Judicial Breakthrough: Emoji indiscretion can cost $82,000 in Canada
Can “thumbs up” be legal?
In a recent hearing in the Supreme Court of Saskatchewan, Canada, Judge He has made a decision , which can seriously change the rules of modern business communications. In his opinion, the use of the “thumbs up” emoji can be equated with a legal signature. At the core affairs there was a dispute over an unfulfilled contract, due to which a simple farmer had to pay a fine of 82,000 Canadian dollars (about 4.6 million rubles).
The story began in March 2021, when Kent Mickleborough, a grain seller at South West Terminal, sent mass text messages to customers offering to buy 86 tons of flax for 17 Canadian dollars (about 960 rubles) per bushel. Mickleborough and farmer Chris Achter were talking by phone. Then Chris received a message in the messenger with the terms of the contract and a request to confirm them. The farmer responded with a thumbs up emoji.
However, in November, when the delivery time came, Chris did not fulfill his obligations. Prices for linen managed to increase, so the purchase had to be abandoned. Thus began the controversy over the interpretation of the “thumbs up” emoji. Mickleborough was sure that the emoji implied Achter’s agreement to the terms of the contract: other contracts had already been concluded via text messages.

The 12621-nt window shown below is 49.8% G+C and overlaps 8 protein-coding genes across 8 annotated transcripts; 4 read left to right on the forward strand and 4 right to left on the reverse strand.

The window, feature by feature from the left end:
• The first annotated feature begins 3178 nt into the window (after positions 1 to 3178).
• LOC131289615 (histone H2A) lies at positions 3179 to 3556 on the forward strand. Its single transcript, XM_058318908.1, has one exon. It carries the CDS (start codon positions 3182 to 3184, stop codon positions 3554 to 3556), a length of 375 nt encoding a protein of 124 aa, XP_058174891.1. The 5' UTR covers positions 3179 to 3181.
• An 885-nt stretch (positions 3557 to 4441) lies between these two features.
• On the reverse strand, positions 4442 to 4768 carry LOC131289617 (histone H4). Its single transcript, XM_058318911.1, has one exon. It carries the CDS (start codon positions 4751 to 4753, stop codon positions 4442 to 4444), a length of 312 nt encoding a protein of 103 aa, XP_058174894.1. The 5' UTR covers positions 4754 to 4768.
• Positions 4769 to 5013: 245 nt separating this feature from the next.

Akhter argued in court that there was no time to read the contract for flax, and he just wanted to confirm that he received a text message from Mickleborough. During the hearing, the farmer’s lawyer objected to asking his client about the meaning of the emoji, stating that Chris “is not an expert in the field.”
Judge Timothy Keane, considering the case, relied on the definition of “thumbs up” from dictionary.com. In its decision, he noted: “This court readily accepts that this emoji is an unconventional method of ‘signing’ a document, but, nevertheless, in the circumstances it was a valid way to confirm two purposes at once.” He also dismissed the defense’s argument that recognizing the “thumbs up” emoji as a legal signature would “open the floodgates” for new interpretations of other emojis. For example, “fist” or “handshake”.
Keane emphasized that the court cannot (and should not) try to stop the influx of technology and diverse communication methods, especially in messengers. This is a new reality and courts must be prepared to take on new challenges, including those related to the use of emoji and similar symbols.